C. We need to have our eyes open to the spiritual battle around us! … That’s not to say that we should look for a demon behind every bush – but we do need to be aware that these things exist & are constantly moving & engaging. The way we take part is through prayer… …
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18 So when the Syrians came down to him, Elisha prayed to the LORD, and said, “Strike this people, I pray, with blindness.” And He struck them with blindness according to the word of Elisha.

A. Quite a bit of irony. The spiritual eyes of the young man were opened; the physical eyes of the Syrian raiders were closed. …
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19 Now Elisha said to them, “This is not the way, nor is this the city. Follow me, and I will bring you to the man whom you seek.” But he led them to Samaria. 20 So it was, when they had come to Samaria, that Elisha said, “LORD, open the eyes of these men, that they may see.” And the LORD opened their eyes, and they saw; and there they were, inside Samaria!

A. Pretty savvy tactic. Elisha doesn’t do any physical harm to the Syrians (aside from blindness – which was temporary); he just deceives them into following him straight into the heart of the camp of the army of Israel! Like leading a burglar by the hand to the police station.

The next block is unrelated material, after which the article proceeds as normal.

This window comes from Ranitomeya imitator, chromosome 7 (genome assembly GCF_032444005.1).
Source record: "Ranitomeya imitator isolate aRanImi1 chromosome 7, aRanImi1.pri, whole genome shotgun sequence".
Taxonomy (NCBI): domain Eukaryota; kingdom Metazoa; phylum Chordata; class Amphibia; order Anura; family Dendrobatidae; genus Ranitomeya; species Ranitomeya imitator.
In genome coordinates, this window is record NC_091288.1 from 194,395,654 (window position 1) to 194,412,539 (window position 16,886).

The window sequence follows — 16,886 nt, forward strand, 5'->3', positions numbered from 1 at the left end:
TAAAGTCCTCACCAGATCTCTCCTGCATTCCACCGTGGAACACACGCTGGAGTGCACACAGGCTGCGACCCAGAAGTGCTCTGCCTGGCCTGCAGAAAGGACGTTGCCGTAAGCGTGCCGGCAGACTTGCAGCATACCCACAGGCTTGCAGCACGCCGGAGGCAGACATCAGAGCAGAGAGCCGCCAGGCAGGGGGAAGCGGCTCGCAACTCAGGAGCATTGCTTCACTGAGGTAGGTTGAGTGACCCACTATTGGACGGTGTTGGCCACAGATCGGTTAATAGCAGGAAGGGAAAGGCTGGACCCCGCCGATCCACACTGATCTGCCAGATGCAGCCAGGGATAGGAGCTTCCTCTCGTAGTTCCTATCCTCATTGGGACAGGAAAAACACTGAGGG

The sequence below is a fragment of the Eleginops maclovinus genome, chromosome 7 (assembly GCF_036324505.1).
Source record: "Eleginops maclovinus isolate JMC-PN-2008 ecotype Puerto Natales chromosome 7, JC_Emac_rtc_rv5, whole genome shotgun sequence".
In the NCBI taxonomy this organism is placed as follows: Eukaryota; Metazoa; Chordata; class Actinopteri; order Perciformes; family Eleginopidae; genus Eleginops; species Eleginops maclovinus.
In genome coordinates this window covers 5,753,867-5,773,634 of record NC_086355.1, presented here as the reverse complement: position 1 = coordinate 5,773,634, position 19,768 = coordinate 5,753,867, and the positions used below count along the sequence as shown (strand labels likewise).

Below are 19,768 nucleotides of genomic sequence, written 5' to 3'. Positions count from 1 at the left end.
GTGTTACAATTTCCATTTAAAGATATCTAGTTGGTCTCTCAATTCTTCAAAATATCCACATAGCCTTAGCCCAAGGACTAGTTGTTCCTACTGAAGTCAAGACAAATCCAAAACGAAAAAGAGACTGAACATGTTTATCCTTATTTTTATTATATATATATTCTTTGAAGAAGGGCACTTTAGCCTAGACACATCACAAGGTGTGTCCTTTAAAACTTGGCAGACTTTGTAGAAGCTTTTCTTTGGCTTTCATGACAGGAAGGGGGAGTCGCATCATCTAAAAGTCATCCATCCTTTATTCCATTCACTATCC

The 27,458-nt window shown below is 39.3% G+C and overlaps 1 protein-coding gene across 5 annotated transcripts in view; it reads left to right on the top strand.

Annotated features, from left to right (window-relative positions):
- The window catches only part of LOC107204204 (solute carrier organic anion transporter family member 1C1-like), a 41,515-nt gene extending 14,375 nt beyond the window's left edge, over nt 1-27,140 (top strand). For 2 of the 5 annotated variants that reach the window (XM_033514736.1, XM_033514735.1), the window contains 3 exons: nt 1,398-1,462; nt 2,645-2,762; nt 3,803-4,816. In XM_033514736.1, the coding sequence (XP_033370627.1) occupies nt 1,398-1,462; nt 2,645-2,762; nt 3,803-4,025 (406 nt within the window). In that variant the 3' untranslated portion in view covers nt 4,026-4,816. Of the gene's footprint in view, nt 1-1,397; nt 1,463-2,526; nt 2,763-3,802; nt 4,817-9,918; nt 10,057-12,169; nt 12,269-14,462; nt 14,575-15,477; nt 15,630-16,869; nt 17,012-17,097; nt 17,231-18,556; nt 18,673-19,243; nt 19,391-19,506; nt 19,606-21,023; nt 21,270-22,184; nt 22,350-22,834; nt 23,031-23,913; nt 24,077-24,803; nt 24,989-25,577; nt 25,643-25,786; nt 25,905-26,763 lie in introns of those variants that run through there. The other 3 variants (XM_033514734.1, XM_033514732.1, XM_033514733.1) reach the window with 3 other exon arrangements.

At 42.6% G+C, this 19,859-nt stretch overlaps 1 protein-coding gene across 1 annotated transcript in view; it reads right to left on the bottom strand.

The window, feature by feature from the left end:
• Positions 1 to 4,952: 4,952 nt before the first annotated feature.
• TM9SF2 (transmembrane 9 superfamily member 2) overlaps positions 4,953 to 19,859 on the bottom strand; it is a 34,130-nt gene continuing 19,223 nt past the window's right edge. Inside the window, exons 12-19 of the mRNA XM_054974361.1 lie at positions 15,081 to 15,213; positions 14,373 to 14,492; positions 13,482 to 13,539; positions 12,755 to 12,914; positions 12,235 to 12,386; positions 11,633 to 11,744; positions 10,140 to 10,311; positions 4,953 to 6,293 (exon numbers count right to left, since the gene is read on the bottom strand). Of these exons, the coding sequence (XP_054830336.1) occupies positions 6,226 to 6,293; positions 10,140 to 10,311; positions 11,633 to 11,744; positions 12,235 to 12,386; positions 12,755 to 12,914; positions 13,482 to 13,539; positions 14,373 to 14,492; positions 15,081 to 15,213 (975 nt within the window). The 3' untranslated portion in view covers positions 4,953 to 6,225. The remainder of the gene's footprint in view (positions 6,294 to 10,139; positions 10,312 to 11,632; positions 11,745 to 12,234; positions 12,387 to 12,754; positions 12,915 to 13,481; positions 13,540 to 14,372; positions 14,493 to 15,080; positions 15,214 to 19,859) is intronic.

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21 Now when the king of Israel saw them, he said to Elisha, “My father, shall I kill them? Shall I kill them?” 22 But he answered, “You shall not kill them. Would you kill those whom you have taken captive with your sword and your bow? Set food and water before them, that they may eat and drink and go to their master.” 23 Then he prepared a great feast for them; and after they ate and drank, he sent them away and they went to their master. So the bands of Syrian raiders came no more into the land of Israel.